Most people read the first four chapters of Genesis and see only one continuous story, as they have been told. Others read the same four chapters and see two distinct stories.
Most people have been taught that Adam and Eve were the first humans on earth – and created in the Garden of Eden – though few have ever seriously studied the account of God's creation and the account of Adam and Eve directly from the Bible themselves.
Most people just assume from tradition that it is a single continuous story, never realizing that it's probably two stories: Creation (Genesis 1:1 thru 2:3) and Eden (Genesis 2:8 thru 3:24), with a summary transition statement (Genesis 2:4-7) and a very long period of time in-between.
This is similar to the way many modern movies start with a flashback scene before starting the main story, to place the story in a setting. In Genesis, the main story of God's relationship with humans begins with Chapter 2, but Chapter 1 gives a flashback of what had already happened before the story begins.
This is the same technique used in the first two verses of Genesis 1, which is a flashback of what happened before start of the main story. The main story, starting in verse 3, is about how God brought life to earth in six creative 'days' (stages). Verses 1 and 2 are not part of Day 1, but preceded it.
As background, we know that the universe ('heavens and the earth'), darkness (dense cloud cover), and water were created before Day 1.
A very long period of time may have passed between verse 1 (God created the universe) and verse 2 (God focuses on planet earth), and then a long time until verse 3 (God starts creating life on earth).
This is the well-known story of God's six days of creation and seventh day of rest.
The creation of humans occurred in Day 6, but the Eden story occurred in Day 7, as explained in the Bible study here on God's creation days.
Genesis 1 says only that God created humans, male and female, but doesn't mention any individuals, choices, or actions.
Genesis 2-4, much later in time, describes named people, their decisions, and their sins.
This is the transition summary between the two stories as clearly stated in the summary preamble: 'This is the account of the heavens and the earth when they were created' (Genesis 2:4).
It is a brief summary of what happened in Genesis 1, the first story: God created the heavens and the earth ... at first, no life or growth ... mist came up from the ground where water came in contact with earth's hot but cooling crust ... then wondrous explosion of life forms ... ultimately, in the final act of creation, God formed man (Hebrew hā·’ā·ḏām, meaning mankind) as a special living creature in the image of God (not evolved) from the dust of the earth (ordinary stuff, atoms, not divine or immortal).
This summary of the first story may have covered a very long period of time.
To affirm this understanding of the time gap, consider these three passages from Genesis 2:
➤ Verse 7 (transition, summarizing story 1): 'And the Lord God FORMED man [hā·’ā·ḏām, mankind] from the dust of the earth ...'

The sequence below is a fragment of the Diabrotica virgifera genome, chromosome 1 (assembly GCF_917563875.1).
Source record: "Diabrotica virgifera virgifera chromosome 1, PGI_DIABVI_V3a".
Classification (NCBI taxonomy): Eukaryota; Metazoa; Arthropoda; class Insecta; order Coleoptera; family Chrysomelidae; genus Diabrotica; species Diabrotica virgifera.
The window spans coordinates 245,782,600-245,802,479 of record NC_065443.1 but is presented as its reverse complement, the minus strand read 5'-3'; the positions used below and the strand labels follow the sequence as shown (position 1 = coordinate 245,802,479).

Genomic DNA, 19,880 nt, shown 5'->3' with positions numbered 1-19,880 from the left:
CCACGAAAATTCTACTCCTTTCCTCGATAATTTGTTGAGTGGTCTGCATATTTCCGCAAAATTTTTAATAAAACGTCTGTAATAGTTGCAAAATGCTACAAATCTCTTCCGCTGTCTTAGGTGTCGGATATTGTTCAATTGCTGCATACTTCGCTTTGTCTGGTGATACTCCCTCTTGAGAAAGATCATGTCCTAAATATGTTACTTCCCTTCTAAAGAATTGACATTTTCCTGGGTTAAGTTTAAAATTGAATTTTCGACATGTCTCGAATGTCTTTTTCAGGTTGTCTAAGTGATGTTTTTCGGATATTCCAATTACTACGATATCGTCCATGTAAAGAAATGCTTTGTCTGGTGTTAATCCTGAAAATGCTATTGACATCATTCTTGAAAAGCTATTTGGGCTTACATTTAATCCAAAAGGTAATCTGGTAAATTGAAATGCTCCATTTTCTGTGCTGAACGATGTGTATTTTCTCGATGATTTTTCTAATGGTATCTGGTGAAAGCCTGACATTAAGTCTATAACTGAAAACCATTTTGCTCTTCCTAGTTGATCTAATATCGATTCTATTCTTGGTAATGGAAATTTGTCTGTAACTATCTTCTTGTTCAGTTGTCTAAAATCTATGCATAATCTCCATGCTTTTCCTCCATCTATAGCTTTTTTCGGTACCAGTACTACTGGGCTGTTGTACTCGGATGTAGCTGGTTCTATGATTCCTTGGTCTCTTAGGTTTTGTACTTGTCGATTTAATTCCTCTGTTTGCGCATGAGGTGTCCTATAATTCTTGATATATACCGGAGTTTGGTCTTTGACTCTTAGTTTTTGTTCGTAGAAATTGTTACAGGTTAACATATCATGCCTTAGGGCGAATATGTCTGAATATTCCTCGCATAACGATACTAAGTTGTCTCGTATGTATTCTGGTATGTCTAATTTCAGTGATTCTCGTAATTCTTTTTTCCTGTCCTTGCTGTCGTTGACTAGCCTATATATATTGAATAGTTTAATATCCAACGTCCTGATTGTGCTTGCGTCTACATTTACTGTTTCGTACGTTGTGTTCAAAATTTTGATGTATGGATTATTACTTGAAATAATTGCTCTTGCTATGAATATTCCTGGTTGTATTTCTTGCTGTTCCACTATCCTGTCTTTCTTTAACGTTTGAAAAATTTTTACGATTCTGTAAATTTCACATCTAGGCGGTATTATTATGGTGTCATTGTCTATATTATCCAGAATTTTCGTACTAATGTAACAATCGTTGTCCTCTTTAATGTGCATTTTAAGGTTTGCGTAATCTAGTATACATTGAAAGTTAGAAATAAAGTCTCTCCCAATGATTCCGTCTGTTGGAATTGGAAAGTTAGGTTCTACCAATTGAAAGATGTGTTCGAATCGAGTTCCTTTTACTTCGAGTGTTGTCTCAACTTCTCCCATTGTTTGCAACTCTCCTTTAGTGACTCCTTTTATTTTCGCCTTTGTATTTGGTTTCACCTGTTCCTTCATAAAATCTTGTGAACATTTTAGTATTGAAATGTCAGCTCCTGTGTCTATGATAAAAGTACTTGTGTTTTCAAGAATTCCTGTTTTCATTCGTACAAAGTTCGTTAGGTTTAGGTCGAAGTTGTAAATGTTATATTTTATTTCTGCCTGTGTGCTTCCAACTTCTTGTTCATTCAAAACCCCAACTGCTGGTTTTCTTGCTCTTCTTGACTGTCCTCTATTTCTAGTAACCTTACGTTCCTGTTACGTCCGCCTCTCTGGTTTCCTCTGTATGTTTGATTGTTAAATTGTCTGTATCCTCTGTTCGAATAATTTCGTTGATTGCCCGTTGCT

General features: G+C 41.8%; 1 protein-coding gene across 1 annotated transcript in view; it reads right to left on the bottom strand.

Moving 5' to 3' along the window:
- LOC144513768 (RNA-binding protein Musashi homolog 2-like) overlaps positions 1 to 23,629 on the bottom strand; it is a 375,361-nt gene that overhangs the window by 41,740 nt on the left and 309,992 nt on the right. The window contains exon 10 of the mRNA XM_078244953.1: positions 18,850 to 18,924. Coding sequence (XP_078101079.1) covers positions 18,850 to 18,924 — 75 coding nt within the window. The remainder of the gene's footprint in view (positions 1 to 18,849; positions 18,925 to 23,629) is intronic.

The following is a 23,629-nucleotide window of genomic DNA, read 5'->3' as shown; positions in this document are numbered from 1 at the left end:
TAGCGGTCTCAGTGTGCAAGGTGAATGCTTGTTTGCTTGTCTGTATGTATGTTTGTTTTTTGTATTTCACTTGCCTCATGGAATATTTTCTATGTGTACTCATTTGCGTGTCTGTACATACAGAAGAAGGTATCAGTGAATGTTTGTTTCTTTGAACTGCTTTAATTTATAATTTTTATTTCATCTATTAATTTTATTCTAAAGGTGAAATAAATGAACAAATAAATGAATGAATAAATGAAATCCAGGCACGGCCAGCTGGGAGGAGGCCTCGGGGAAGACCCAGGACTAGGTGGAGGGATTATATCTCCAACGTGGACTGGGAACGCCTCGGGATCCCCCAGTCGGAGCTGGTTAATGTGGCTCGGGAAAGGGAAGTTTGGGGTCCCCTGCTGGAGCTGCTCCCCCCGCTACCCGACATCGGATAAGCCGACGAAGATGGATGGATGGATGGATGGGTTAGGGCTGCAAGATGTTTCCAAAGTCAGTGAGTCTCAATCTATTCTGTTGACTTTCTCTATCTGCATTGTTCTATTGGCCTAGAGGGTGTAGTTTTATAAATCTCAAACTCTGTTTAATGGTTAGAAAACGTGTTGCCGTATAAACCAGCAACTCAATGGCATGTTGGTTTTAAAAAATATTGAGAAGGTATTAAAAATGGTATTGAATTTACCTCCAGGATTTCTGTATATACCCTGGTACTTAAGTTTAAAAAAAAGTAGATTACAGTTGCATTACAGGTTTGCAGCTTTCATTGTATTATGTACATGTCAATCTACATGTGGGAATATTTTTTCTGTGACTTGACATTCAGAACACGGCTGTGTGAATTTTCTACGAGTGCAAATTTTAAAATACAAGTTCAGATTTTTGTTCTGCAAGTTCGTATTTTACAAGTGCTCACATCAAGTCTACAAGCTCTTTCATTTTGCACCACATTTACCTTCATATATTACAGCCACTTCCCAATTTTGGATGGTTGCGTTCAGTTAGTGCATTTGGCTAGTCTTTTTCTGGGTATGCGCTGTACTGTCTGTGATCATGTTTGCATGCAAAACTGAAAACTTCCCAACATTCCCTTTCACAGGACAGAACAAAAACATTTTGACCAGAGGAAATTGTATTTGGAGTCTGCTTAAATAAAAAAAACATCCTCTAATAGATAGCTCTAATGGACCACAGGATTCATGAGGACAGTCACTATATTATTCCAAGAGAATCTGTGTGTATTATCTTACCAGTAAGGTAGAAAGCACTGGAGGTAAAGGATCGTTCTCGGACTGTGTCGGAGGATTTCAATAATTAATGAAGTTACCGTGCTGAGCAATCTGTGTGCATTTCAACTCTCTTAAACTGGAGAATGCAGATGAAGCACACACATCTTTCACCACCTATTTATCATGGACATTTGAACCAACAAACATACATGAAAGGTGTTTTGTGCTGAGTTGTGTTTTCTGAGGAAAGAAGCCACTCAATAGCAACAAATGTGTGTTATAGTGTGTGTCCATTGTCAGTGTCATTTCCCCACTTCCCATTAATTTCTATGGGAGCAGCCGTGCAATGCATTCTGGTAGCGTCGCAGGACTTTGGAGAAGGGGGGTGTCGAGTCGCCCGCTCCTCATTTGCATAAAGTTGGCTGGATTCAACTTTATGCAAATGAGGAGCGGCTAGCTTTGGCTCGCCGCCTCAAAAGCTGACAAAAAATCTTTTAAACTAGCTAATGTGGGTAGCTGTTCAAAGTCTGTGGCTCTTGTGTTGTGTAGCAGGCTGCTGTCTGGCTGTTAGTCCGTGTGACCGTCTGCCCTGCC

➤ Verse 8 (in story 2): 'Now the Lord God had planted a garden in the east, in Eden; and there he put the man [a human being] he HAD FORMED.'
➤ Verse 19 (in story 2): 'Now the Lord God HAD FORMED out of the ground all the beasts of the field and all the birds of the air. He brought them to the man [individual named Adam] to see what he would name them ...'
There is a time gap between FORMED and HAD FORMED; otherwise, we would conclude that God created man first and then created animals for him to name – i.e., that God created man before He created animals – which we know is wrong based on Genesis 1.
From the transition summary forward, the whole focus of the Bible changes from God's creation of earth and all its life forms to just a single creature: hā·’ā·ḏām (mankind), God's crowning creation and purpose of it all.
The transition summary sets the stage for the second story.
Beginning with verse 8, God places a particular human (named Adam) in a special place (garden) in the east, in Eden. There God meets Adam personally in the first-ever encounter between God and man. God gives Adam the first simple law (don't eat this particular fruit) and says the penalty for violation is certain death (earth's default condition), i.e., no eternal life.
Then God creates a wife for Adam (not from dust of the earth but from Adam's side, a female spiritual clone), the first recorded divine miracle (apart from the six-day creation of the entire universe). Adam names her Eve and tells her about the law. They are now the first spiritual beings on earth ... life-long married couple (one flesh)... knowing God ... accountable to God ... with opportunity for eternal life (if they choose the Tree of Life).
The second story continues by telling about commission and consequences of the first human sin and ends by introducing Genesis 5, which shows how this first couple started a new spiritual family line that ran to King David, then split to Mary and to Joseph, but rejoined in the birth of Jesus about 4,000 years later. As shown in the genealogy chart, Adam and Eve started the human family tree of the Savior. The whole story leads to Jesus.
The Bible clearly states that Adam was the first sinner but does not compel a conclusion that he was the first person.
By explaining to doubters and unbelievers that many Christians believe that the first four chapters of Genesis are two stories, separated by a long time period, a conflict between the Bible and science is eliminated and some of the Bible's lost credibility is recovered.